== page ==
One in 20 global deaths caused by alcohol, says WHO

More than 3m people died as a result of harmful alcohol use in 2016, according to the World Health Organization (WHO), representing one in 20 deaths worldwide. More than three quarters of those who died were men, with alcohol now responsible for more than 5 per cent of the global disease burden.

It’s claimed that fewer than 10 per cent of alcohol labels in the UK carry the government’s current 14 units per week guidelines.

Despite some ‘positive global trends’, the overall burden of disease and injuries caused by alcohol is ‘unacceptably high’, particularly in Europe and the Americas, says Global status report on alcohol and health 2018. Of all the deaths attributable to alcohol, 28 per cent were the result of injuries – including traffic accidents and violence – while 21 per cent were due to digestive disorders, 19 per cent to cardiovascular diseases and the remainder the result of cancers, infectious diseases, mental health disorders and other health conditions.

Globally, an estimated 2.3bn people are current drinkers, with 237m men and 46m women suffering from alcohol use disorders. These are most common in high-income countries, with prevalence rates of 14.8 and 3.5 per cent for men and women respectively in the European region and 11.5 and 5.1 per cent in the region of the Americas. Although drinking levels in Europe have been falling since the start of the decade, the region still has the highest per capita consumption in the world.

Worldwide, 45 per cent of total recorded alcohol consumption is in the form of spirits, 34 per cent beer and 12 per cent wine, with the average consumption among those who drink standing at 33 grams of pure alcohol per day, the equivalent of two 150ml glasses of wine.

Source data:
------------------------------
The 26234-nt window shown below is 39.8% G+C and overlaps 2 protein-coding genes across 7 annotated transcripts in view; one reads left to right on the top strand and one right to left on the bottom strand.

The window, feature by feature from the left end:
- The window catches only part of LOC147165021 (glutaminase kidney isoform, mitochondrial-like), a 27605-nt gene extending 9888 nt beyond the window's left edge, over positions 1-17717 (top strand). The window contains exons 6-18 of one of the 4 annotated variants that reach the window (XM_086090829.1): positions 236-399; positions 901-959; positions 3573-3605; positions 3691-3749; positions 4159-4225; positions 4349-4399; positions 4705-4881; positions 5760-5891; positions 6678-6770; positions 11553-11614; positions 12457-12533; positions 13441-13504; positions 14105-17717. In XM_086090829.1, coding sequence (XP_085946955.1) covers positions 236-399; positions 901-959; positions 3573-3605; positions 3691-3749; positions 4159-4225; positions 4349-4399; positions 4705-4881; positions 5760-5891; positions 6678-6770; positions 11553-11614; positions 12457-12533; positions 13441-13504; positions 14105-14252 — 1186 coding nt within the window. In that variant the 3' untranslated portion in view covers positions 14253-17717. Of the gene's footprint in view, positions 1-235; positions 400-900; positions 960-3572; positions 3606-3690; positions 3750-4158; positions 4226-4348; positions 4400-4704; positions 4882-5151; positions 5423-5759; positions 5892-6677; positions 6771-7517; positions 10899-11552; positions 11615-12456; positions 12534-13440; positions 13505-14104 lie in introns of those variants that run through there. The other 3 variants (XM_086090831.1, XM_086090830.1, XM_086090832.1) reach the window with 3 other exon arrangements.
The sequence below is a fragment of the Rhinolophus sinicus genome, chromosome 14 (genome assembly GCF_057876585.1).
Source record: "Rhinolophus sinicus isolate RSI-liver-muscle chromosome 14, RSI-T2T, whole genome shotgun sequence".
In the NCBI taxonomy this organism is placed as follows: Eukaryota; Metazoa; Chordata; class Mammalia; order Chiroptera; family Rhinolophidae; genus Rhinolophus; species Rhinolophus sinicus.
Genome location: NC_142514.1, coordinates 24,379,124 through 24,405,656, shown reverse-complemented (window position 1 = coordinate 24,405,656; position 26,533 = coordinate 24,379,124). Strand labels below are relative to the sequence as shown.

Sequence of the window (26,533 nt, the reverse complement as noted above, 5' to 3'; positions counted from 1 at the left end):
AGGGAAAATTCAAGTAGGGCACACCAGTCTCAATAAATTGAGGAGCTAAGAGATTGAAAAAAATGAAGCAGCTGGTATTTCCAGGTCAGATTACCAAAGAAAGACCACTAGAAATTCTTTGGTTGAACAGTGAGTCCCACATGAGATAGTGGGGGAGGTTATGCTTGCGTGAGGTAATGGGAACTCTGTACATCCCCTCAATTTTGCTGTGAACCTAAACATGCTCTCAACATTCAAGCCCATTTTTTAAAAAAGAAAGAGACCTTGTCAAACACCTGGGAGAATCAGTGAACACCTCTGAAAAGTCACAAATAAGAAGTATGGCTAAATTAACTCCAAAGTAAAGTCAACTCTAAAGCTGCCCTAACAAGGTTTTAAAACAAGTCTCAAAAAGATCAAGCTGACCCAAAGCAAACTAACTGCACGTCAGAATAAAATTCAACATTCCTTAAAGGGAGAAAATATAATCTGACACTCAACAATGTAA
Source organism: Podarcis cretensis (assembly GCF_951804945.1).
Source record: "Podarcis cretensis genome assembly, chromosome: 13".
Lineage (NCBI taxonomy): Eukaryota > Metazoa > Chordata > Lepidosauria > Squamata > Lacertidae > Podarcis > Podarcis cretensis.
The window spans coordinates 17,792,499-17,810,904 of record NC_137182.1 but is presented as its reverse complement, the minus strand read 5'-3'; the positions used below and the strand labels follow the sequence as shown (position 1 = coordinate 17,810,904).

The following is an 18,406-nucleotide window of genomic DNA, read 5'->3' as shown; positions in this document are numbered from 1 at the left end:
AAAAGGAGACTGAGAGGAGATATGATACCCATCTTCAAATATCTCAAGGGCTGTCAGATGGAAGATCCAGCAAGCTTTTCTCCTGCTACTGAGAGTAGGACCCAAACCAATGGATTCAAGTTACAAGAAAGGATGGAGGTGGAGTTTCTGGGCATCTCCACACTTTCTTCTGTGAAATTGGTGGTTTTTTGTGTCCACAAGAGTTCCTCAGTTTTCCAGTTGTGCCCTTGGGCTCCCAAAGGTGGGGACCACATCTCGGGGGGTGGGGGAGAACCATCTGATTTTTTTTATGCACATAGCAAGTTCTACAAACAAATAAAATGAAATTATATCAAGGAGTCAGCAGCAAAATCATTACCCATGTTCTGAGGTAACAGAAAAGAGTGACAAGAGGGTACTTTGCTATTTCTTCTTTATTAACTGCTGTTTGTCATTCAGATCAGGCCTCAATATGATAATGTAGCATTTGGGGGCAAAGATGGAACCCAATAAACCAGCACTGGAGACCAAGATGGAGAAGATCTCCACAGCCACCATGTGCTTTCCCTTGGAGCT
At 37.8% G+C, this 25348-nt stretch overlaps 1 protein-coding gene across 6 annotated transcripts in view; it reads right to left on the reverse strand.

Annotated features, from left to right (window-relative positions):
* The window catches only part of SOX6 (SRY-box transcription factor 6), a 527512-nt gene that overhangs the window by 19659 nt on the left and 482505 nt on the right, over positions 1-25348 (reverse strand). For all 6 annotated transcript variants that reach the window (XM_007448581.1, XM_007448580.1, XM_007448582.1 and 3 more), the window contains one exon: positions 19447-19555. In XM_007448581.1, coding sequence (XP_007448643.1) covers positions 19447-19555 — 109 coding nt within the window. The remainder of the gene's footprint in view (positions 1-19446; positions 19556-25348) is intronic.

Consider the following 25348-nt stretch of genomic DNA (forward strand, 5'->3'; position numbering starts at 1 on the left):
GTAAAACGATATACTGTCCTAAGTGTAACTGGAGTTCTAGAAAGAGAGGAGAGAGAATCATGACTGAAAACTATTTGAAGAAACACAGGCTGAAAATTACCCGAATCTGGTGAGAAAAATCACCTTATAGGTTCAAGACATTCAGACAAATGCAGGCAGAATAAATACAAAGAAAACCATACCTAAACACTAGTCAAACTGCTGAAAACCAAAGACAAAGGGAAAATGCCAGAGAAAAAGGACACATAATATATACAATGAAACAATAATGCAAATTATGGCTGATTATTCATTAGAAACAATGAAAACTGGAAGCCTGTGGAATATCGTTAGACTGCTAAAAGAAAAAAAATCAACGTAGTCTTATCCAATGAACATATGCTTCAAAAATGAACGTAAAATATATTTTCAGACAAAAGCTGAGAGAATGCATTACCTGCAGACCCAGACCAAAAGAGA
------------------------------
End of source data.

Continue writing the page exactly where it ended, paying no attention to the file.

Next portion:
‘All countries can do much more to reduce the health and social costs of the harmful use of alcohol,’ said coordinator of WHO’s management of substance abuse unit, Dr Vladimir Poznyak. ‘Proven, cost-effective actions include increasing taxes on alcoholic drinks, bans or restrictions on alcohol advertising, and restricting the physical availability of alcohol.’

Meanwhile, a new study by the Alcohol Health Alliance (AHA) claims that fewer than 10 per cent of alcohol labels in the UK carry the government’s current 14 units per week guidelines. A review of 320 labels in 12 locations across the country found that most products displayed out of date guidelines and carried no health warnings.

‘Once again we see that the alcohol industry cannot be trusted to provide the public with health information,’ said AHA chair Professor Sir Ian Gilmore. ‘We all have the right to know what we are drinking and the fact that alcohol increases our risk of seven types of cancer, liver disease, heart disease and stroke. Few of us know or understand these risks or are aware of the CMO’s advice.’

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